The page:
In 1864, the Republican Party nominated Andrew Johnson for vice president, which helped Lincoln carry the state of Tennessee. The two were inaugurated on March 4, 1865. General Robert E. Lee surrendered to General Ulysses S. Grant at Appomattox on April 9, 1865, effectively ending the war. Then on April 14, John Wilkes Booth assassinated Lincoln, who died the next day. Johnson became president following Lincoln’s death. He inherited a nation torn apart, and his efforts toward reconstruction were troubled.
The rolling hills of Greeneville, Tenn., are richly steeped in history. Situated along the Nolichucky River, Greeneville was home to the nation’s 17th president, Andrew Johnson, who came into the role after Abraham Lincoln’s assassination in 1865.
Johnson was born in Raleigh, N.C., in 1808. After his father’s death, Johnson and his brother were entered into an apprenticeship to a local tailor. Johnson did not like the apprenticeship, and he convinced his brother, mother, and stepfather to run away with him to Greeneville. Johnson opened his own tailor shop and married Eliza McCardle, who taught Johnson how to write and do arithmetic and bore him five children.
At age 19, Johnson was elected to the Village Council, serving two years as Alderman, and then was elected mayor—a position he held for three years. Johnson, an adept stump speaker, moved up the political ranks and served in the U.S. House of Representatives and Senate in the 1840s and 1850s.
The political climate was complicated. After Lincoln was elected, Johnson denounced secessionism and slavery, saying he would remain loyal to the Union. Tennessee left the Union in 1861, yet Johnson stayed in Washington, earning him a reputation as a traitor among some. The following year he was appointed Military Governor of Tennessee. During that time he granted amnesty to Confederate sympathizers and pushed through a state constitution amendment outlawing slavery.
In 1864, the Republican Party nominated Johnson for vice president, which helped Lincoln carry the state of Tennessee. The two were inaugurated on March 4, 1865. General Robert E. Lee surrendered to General Ulysses S. Grant at Appomattox on April 9, 1865, effectively ending the war. Then on April 14, John Wilkes Booth assassinated Lincoln, who died the next day.
Johnson became president following Lincoln’s death. He inherited a nation torn apart, and his efforts toward reconstruction were troubled. In 1867, Republicans passed the Tenure of Office Act, which forbade the President from removing from office any official who had been appointed with the advice and consent of the Senate. Johnson was sure the act was unconstitutional and removed Edward Stanton from his office of Secretary of War to in turn appoint Grant. However, Grant threw the position back in Johnson’s face. Stanton took back his position, and Johnson again removed him. Three days later, the House voted to impeach Johnson. His trial lasted two months. There were thirty-five votes for conviction and eighteen against. Johnson did not run again in 1868 and, other than the impeachment, the most significant aspect of his Presidency was the purchase of Alaska.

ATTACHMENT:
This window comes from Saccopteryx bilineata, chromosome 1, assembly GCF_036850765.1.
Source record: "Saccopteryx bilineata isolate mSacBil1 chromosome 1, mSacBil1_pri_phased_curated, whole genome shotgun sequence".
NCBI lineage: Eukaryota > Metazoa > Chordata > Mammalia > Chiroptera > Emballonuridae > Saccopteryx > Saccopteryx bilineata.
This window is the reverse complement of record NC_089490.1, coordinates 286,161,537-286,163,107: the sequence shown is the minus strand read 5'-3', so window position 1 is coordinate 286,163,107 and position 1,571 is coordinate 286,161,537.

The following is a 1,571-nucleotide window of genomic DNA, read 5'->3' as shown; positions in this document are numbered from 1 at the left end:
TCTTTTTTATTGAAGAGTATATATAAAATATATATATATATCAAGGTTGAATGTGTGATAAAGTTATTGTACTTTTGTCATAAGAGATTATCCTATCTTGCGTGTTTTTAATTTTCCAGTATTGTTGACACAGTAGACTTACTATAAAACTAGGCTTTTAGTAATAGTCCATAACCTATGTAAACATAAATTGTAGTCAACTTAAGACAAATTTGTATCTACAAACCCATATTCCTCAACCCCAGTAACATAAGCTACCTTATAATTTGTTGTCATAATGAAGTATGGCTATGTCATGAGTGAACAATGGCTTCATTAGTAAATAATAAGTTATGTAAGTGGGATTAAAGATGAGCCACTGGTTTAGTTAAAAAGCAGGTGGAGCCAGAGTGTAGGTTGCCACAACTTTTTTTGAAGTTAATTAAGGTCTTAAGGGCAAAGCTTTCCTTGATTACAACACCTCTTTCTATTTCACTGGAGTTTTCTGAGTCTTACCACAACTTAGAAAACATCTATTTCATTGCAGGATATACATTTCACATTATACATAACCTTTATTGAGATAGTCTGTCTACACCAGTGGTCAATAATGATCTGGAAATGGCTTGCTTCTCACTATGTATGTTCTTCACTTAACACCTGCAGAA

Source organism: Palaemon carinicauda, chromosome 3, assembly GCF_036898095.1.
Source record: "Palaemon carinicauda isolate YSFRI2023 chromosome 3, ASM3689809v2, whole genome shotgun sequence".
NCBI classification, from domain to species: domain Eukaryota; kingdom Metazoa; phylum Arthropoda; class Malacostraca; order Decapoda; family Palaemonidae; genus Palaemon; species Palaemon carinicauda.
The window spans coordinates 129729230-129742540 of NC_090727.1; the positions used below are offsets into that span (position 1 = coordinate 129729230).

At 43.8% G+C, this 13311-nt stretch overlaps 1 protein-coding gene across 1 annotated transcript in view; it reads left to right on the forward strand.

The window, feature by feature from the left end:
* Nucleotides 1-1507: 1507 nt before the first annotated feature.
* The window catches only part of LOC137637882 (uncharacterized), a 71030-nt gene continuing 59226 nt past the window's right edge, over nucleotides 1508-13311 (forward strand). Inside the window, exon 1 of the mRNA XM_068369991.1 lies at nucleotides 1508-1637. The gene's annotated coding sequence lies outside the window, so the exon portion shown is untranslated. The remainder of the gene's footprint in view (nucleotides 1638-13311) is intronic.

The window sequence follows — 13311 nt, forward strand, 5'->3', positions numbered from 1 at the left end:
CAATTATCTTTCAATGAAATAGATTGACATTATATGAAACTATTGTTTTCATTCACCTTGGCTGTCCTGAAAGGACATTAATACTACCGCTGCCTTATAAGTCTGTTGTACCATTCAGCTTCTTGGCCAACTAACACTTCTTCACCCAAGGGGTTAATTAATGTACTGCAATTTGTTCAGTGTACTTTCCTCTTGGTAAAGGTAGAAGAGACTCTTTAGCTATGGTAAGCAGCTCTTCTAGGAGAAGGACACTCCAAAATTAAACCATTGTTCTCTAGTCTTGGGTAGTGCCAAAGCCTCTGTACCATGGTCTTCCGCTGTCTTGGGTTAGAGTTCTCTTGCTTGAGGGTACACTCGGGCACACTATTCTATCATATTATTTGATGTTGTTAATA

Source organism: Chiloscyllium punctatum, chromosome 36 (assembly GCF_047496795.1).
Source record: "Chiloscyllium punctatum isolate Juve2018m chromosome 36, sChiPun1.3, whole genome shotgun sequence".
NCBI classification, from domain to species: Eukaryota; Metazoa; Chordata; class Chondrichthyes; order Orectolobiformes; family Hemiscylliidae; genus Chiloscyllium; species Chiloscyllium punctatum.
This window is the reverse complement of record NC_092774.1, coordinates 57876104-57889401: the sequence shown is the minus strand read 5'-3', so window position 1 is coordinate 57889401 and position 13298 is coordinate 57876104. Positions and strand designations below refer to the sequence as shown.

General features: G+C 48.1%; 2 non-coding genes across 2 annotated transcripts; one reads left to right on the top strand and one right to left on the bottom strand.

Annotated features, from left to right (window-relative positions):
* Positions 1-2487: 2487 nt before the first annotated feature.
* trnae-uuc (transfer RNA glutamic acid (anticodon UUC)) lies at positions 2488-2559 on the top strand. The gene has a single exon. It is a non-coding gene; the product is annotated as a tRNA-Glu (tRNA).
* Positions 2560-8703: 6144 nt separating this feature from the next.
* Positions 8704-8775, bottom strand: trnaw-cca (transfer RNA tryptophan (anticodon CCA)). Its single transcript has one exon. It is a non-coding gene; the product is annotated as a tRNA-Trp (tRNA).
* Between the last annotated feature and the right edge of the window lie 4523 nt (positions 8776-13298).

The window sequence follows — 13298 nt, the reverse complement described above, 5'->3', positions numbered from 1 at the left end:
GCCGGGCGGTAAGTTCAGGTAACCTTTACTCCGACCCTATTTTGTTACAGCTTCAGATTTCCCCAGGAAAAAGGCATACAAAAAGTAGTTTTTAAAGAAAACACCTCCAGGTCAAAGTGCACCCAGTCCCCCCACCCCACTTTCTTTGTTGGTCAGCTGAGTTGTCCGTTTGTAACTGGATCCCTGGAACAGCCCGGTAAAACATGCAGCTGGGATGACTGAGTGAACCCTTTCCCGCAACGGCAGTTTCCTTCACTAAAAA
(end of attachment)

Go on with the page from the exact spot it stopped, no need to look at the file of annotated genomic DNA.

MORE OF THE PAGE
After leaving office, Johnson went back to Tennessee, remaining politically active. In 1874, Tennessee returned Johnson to the Senate, making him the only former President to have served in the Senate. He died of a stroke on July 31, 1875. He, along with several members of his family, is buried in Greeneville on a hill overlooking the countryside.
Learn more about Andrew Johnson
President Andrew Johnson Museum and Library
The museum focuses on Johnson’s life and political career, as well as the history of the oldest college in Tennessee. Open 9 a.m. to 5 p.m. Monday-Friday. ajmuseum.tusculum.edu.
Andrew Johnson National Historic Site Visitor Center
The contact station for visitor information, brochures, and directions. The Visitor Center also houses the site’s orientation film, museum, Andrew Johnson’s original Tailor Shop, and Eastern National bookstore. All sites within the Historic Site are open from 9 a.m. to 5 p.m. daily. www.nps.gov/anjo/index.htm
Andrew Johnson National Historic Site Early Home
An early Andrew Johnson home is open on the first level and basement. Inside the home is information about Andrew Johnson’s early life and his entrance into the political world. There is a family photo album and timeline of national events as they related to Andrew Johnson’s life.
Andrew Johnson National Historic Site Homestead
Andrew Johnson owned this home for twenty-four years, both before and after his presidency. During the Civil War, soldiers occupied the house and left it in a state of disrepair. The family renovated the home following their return home from Washington, and it is now filled with much of the original family memorabilia.
Andrew Johnson National Cemetery
Drive up to or climb the stairs to the obelisk that marks Johnson’s grave. According to family tradition, Johnson enjoyed coming to this spot for peace and meditation. Because of its height, it was used during the Civil War for signaling, and it became known as “Signal Hill.” The cemetery is still active today and is one of the few cemeteries administered by the National Park Service to be the final resting place of soldiers other than those who fought in the Civil War. Here you will find veterans from the Civil War, the Spanish-American War, WW1, WW2, the Korean War, Vietnam, and the Gulf War.